Multifamily housing is a hard nut to crack for solar and battery developers. Sonnen and Wasatch Group say that bundling the value of solar and storage for tenants, property owners, outside investors, utilities and grid operators can make it work. Now, one year after launching their first project in Utah, they’re bringing the model to California.
On Thursday, the Shell-owned German home battery provider and the Utah-based real estate company announced plans to direct $130 million of investment to bring 60 megawatt-hours of energy storage to multifamily solar-battery projects across the Golden State over the next few years.
Their first $19.7 million project at the Heron Pointe apartment community in Fresno, Calif. will feature about 4,800 solar panels and 417 units equipped with sonnen ecoLinx battery systems, said Ryan Peterson, president of Wasatch Energy Group. It’s capable of generating up to 1.85 megawatts and storing up to 8.3 megawatt-hours of energy, according to Peterson.
Sonnen is best known for high-end home battery systems that cost significantly more than competing models from Tesla, LG Chem and Sunrun, in exchange for longer warranties and more tightly integrated home automation and backup power controls. Beyond its home market of Germany, its primary U.S. efforts thus far have been centered on sustainable new home developments in Arizona, Florida and Illinois.
But the Heron Pointe project is a retrofit of market-rate apartments, as are the other seven communities planned for future developments — and Wasatch Group doesn’t plan to raise rents to pay for the systems, Peterson said.
Instead, it plans to rely on sonnen to optimize the interplay of solar generation and energy storage to reduce energy costs for tenants and the property as a whole, and to orchestrate the system’s capacity and flexibility as a virtual power plant.
Tapping today’s and tomorrow’s grid revenue streams
“The foundational value stream is clean-energy living and tenants paying their landlord for the use of the solar power” through bundled energy billing, said Blake Richetta, chairman and CEO of sonnen’s U.S. business. “The tenants also get solar-optimized and regenerative backup power for zero cost,” with solar-charged batteries available during power outages.
On the grid-services side, sonnen is examining California’s roster of current and potential opportunities for aggregated distributed energy resources, he said. First, it plans to bid Heron Pointe’s capacity into the Demand Response Auction Mechanism pilot program, which has been a source of revenue for battery aggregators including Stem, Engie, Tesla and Sunrun.
It’s also exploring other emerging avenues to serve as a source of resource adequacy, which is the term for California’s mechanism to secure peak grid capacity, he added. That’s a similar use case to the contracts that solar-storage developer Sunrun recently landed with three San Francisco Bay Area community-choice aggregators and is also pursuing in Massachusetts, Hawaii and other states.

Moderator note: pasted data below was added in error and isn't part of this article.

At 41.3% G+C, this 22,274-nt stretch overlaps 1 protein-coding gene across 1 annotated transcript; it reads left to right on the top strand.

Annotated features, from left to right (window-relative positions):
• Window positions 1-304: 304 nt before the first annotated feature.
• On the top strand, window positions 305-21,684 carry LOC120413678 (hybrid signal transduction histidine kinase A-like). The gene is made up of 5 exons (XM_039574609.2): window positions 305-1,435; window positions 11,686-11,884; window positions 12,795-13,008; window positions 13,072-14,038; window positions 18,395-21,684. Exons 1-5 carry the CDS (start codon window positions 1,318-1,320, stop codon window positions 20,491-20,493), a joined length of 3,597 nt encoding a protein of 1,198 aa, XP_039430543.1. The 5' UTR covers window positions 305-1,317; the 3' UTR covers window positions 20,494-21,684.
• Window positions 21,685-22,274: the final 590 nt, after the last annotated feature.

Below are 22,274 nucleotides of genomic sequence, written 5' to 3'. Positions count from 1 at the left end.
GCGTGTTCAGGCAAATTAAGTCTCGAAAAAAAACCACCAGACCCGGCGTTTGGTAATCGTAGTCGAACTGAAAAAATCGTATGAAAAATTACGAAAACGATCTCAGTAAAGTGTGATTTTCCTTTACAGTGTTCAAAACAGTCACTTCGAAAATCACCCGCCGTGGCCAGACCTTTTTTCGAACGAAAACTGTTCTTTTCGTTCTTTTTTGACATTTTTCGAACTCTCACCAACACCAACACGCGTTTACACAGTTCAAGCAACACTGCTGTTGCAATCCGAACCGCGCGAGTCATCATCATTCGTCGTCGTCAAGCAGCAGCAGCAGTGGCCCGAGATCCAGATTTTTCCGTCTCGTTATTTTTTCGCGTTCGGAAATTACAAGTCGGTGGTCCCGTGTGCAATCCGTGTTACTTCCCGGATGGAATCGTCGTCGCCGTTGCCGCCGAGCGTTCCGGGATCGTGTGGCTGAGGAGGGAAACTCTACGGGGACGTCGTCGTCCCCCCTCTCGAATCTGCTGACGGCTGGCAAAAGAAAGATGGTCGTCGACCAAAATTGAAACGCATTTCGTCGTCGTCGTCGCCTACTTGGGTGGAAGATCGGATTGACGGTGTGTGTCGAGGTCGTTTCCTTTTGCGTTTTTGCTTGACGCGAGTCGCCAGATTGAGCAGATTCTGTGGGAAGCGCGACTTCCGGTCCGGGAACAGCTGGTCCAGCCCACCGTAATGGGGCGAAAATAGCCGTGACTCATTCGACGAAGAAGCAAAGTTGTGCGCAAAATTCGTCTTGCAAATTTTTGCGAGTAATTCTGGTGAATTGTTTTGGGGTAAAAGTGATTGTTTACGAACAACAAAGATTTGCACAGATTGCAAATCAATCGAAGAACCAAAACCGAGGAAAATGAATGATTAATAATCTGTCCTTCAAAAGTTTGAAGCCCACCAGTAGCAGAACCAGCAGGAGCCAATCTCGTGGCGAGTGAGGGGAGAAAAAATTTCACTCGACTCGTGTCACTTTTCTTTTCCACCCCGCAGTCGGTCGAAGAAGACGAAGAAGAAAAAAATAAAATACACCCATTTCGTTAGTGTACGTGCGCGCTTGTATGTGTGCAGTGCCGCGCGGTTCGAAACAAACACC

California utilities Pacific Gas & Electric, Southern California Edison and San Diego Gas & Electric are in the midst of developing ways for solar-storage systems to serve as resource adequacy. “We could provide [resource adequacy] for them directly or become more of a dynamic asset for them,” he said, by taking part in utilities’ plans to enlist orchestrated solar-storage systems to defer distribution grid upgrades.
That last use case is how utility Rocky Mountain Power is working with sonnen and Wasatch Group’s first project, the Soleil Lofts apartment complex being built in Salt Lake City, Richetta noted. That new development represents a major new load for the substation serving it, and although it’s only half-built at present, “it’s actively being dispatched by Rocky Mountain Power” in a test of sonnen’s virtual power plant platform as a tool for distribution grid operators.
A new model for multifamily solar-storage investment
Wasatch Group has already invested about $50 million to install solar PV at various properties, but it has been looking for ways to expand the revenue streams for multifamily housing beyond straightforward business cases like offsetting energy use in common areas, Peterson said.
Expanding solar capacity to supply tenants is a tricky proposition, however. The financial rewards available from net metering tariffs aren’t often able to provide the relatively rapid paybacks on capital investments that property owners are looking for. And renters obviously can’t buy or lease their own solar PV on rooftops they don’t own.
Wasatch Group works around these financial constraints by forming standalone entities to own the solar and battery assets, capitalize on the available federal tax credits and state incentives, and “establish that billing relationship with the property directly,” he said. Adding the grid-services revenue from actively managed solar-battery systems boosts that proposition.
Solar and batteries also add to an apartment complex’s value and make it more attractive to tenants, while the additional revenue stream increases its capitalization rate, or the rate of return on investment, he said.
Wasatch Group is self-funding the Heron Pointe project and capturing the tax credit value for itself, said Jarom Johnson, COO of Wasatch Premier Communities. But it’s hoping to draw outside investors to fill out the remaining investment it’s planning for its upcoming solar-storage installations over the next 18 months, he added.
The same model could work for other apartment owners who’ve been largely shut out of the solar-storage opportunity. “Historically speaking, multifamily solar is tricky, especially if it’s funded by the apartments themselves,” he said. “It’s the separation of this structure that’s the magic,” and the addition of utility and grid services revenue is “where it really starts to work.”